Implementation of the Mental Health Parity and Addiction Equity Act of 2008 (MHPAEA) has been slow, but there are small signs of progress, according to a coalition that aims to ensure that the law is properly enforced.
In conjunction with former Congressmen Patrick Kennedy and Jim Ramstad, the Parity Implementation Coalition is kicking off a series of hearings around the nation through the end of the year, to highlight problems patients are facing as they try to access addiction and mental health treatment. Speakers will also discuss where parity is increasing access to care. The first two hearings were in Michigan and Rhode Island. The next forum will take place on June 26 in Washington, D.C. Other hearings will take place in St. Paul, Chicago, Los Angeles, New York and Delray Beach, Florida. They are all open to the public.
“Anecdotally, we are hearing about increases in mental health and addiction coverage on the outpatient side,” says coalition staff member Holly Merbaum. “We also are hearing that consumers are seeing lower copays for those services.” This is an encouraging sign, since lower copays mean more people will be able to afford treatment, she adds. However, the group is hearing a number of complaints about people not getting access to residential care, partial hospitalization and intensive outpatient treatment for addiction, according to Carol McDaid, Co-Chair of the coalition.
MHPAEA is a federal law that requires insurance companies to treat mental illness and substance use disorders no differently than other medical conditions. The law applies to employer-sponsored health plans with 50 or more employees, and Medicaid managed care plans. Kennedy and Ramstad, both in recovery themselves, sponsored the legislation in the House. Kennedy’s father, the late Senator Ted Kennedy, and former Senator Pete Domenici sponsored the bill in the Senate.
Under the law, plans are not mandated to offer addiction and mental health benefits, but if they offer such benefits, they must do so in a non-discriminatory manner. That means a plan must have the same co-pays, deductibles and annual and lifetime caps on medical/surgical benefits and mental health/addiction benefits covered by the plan. Health plans cannot medically manage mental health/addiction benefits more stringently than they manage medical benefits. If out-of-network benefits are offered for medical/surgical procedures, they also must be extended to mental health/addiction services.
There is no publicly available data about how many insurers are not in compliance with the law, Merbaum says.
The federal government still has not issued a final rule to provide clarity on what employers must cover, and how parity between the medical management of medical care and mental health/addiction care applies. Some plans subject addiction and mental health benefits to a stricter form of cost containment than medical benefits, in the form of medical necessity criteria (the standards by which a health plan determines whether a particular treatment is needed), utilization review (when a health insurance company reviews a request for medical treatment), “fail first requirements” (such as requiring a patient to fail at outpatient treatment before being able to receive inpatient or residential treatment) and prior authorization for services.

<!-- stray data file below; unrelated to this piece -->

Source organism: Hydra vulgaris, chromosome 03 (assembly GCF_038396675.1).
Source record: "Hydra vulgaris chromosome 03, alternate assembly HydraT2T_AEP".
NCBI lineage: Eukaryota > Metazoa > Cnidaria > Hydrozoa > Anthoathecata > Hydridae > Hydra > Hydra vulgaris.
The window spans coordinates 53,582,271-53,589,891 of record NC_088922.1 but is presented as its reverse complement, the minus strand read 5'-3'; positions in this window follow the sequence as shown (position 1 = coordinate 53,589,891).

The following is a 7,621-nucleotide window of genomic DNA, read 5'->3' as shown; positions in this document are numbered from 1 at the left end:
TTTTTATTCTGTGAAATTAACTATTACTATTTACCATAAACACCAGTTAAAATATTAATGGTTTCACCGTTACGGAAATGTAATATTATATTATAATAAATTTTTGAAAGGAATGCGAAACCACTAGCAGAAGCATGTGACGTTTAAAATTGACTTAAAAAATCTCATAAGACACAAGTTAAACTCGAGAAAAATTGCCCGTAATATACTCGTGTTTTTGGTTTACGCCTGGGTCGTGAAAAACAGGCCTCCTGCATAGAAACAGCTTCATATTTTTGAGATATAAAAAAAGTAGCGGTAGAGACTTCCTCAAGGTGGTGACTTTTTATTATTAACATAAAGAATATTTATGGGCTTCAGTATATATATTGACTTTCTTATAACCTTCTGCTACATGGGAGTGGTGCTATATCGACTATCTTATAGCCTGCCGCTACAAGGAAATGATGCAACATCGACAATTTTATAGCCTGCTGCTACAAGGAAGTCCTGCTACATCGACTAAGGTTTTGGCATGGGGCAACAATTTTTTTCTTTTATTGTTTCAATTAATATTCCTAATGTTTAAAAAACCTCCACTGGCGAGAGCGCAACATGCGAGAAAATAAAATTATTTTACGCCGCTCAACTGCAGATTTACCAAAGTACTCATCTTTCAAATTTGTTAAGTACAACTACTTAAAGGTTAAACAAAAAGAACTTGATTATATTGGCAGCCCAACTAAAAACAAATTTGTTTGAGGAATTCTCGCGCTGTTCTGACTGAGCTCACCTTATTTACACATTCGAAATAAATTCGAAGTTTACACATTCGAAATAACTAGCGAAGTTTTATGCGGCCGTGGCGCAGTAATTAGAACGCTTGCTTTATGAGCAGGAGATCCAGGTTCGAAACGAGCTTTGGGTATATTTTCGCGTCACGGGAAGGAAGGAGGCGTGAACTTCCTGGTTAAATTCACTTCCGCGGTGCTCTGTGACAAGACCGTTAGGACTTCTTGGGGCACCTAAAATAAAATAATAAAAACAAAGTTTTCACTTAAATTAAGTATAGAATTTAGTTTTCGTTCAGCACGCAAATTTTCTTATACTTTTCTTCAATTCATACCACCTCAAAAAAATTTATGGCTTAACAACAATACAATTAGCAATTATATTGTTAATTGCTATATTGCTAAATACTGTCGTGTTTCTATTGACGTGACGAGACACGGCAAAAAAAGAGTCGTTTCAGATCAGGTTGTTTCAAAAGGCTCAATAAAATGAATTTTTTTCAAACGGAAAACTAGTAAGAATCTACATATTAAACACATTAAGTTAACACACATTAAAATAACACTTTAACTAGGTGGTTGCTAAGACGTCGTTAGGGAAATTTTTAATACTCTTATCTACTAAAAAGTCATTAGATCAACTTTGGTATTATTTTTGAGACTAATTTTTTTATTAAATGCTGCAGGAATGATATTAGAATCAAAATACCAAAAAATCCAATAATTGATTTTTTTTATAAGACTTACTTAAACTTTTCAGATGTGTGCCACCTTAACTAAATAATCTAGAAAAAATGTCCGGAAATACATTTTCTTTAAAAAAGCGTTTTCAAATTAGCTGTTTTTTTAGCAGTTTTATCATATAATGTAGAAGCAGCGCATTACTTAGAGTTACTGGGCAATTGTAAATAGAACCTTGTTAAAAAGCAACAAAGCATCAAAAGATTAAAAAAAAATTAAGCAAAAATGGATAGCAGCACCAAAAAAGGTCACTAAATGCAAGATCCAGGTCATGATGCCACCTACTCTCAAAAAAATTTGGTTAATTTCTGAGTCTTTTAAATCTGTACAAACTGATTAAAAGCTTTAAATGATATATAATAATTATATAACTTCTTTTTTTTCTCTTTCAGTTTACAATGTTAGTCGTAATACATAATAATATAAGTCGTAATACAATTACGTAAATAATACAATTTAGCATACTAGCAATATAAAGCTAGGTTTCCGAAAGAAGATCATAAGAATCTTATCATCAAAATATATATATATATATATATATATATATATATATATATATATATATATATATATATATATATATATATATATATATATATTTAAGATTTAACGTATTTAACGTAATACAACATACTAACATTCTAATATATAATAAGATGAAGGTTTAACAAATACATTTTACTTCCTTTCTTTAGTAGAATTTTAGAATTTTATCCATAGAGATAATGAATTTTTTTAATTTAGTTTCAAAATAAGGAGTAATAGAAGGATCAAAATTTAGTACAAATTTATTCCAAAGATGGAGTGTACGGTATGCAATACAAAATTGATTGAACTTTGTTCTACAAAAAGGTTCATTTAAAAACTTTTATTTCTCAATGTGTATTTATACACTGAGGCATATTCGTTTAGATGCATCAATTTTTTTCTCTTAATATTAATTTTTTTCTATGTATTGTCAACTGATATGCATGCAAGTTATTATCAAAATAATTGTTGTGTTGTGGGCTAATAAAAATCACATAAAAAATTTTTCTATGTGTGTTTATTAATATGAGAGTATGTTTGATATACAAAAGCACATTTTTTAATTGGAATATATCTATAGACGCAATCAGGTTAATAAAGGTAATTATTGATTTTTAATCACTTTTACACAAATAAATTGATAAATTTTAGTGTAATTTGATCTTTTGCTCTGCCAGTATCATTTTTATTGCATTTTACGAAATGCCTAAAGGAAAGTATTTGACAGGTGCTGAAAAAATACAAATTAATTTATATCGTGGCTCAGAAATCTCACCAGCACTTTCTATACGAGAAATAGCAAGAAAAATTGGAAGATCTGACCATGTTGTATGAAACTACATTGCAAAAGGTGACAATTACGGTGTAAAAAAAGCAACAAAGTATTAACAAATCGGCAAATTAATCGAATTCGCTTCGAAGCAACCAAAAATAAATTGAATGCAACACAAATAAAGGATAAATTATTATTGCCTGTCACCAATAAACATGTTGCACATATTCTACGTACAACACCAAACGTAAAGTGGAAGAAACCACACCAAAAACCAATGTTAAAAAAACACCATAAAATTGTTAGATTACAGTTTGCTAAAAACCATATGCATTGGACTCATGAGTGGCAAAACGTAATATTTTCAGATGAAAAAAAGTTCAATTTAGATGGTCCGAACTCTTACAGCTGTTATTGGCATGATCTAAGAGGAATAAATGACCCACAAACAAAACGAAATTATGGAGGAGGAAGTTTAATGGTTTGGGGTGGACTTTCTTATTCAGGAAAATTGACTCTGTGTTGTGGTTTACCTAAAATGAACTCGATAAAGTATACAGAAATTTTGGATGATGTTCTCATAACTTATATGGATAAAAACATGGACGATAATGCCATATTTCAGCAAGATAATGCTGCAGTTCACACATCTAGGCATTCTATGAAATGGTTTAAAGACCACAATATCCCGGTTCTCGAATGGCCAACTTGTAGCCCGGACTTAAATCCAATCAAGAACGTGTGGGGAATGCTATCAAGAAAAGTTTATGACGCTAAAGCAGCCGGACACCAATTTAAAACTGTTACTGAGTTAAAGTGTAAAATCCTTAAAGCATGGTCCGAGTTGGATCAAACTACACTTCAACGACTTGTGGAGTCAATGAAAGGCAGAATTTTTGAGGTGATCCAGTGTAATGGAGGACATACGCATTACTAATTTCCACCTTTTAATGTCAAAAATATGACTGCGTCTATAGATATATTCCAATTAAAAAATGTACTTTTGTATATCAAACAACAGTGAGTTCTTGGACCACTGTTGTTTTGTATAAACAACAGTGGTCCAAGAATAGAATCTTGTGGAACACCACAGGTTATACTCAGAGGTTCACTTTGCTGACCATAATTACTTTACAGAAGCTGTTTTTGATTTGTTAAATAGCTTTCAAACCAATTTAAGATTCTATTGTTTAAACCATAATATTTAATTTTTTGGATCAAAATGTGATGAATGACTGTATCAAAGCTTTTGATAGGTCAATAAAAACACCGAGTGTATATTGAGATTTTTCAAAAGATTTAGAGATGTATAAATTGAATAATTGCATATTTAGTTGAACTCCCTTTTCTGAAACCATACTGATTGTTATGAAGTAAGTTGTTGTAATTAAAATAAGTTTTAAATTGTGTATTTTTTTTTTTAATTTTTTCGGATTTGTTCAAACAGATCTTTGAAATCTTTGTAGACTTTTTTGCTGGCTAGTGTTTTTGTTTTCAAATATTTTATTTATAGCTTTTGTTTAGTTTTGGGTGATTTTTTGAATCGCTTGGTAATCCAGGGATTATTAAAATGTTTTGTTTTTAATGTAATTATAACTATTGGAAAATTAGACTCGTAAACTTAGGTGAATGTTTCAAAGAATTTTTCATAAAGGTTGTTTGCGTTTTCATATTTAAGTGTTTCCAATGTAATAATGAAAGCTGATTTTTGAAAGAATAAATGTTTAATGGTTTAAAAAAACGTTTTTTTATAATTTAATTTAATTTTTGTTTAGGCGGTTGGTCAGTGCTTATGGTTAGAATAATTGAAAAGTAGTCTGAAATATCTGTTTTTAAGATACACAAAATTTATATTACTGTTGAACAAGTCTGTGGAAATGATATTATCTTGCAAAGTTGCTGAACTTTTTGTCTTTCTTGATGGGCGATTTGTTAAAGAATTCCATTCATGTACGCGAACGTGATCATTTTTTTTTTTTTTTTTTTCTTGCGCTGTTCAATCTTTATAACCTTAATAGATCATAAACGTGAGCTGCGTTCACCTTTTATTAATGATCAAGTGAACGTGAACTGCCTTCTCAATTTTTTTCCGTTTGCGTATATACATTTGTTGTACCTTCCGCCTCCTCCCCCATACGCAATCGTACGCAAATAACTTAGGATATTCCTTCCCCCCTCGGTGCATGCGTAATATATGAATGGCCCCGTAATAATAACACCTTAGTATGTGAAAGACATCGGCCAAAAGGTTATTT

There is also confusion surrounding how the law applies to Medicaid managed care plans. The government promised further guidance for states, but so far they have not issued new rules. While some states, such as New York, have issued helpful guidance on parity for Medicaid providers, many states are doing nothing to enforce the law until they receive further clarification from the federal government, Merbaum observes. “Until there’s a final rule that gives clarity to these issues, many states are taking a wait-and-see attitude,” she says. “Right now states are taking a calculated risk by doing nothing.”
“People have to fight parity fatigue,” says Merbaum. “If you see a violation of the law, you have to file a complaint. As we’ve seen with other mandates such as mammograms, they don’t enforce themselves. There needs to be a hue and cry from the affected community. Silence gives those who would like to reduce access to addiction and mental health services the excuse to continue to do that.”
Patients who want to file an appeal on a denied claim can get help from a toolkit on the group’s website, which includes instructions and sample appeals letters. Merbaum and McDaid advise people working in companies with self-insured plans to consult their human resources department to tell them about their denial of service. “HR personnel have leverage, and may be able to help,” Merbaum notes. The coalition also advises anyone filing an appeal to send a copy of the letter to their member of Congress. “We’ve seen action come from those letters,” she says.
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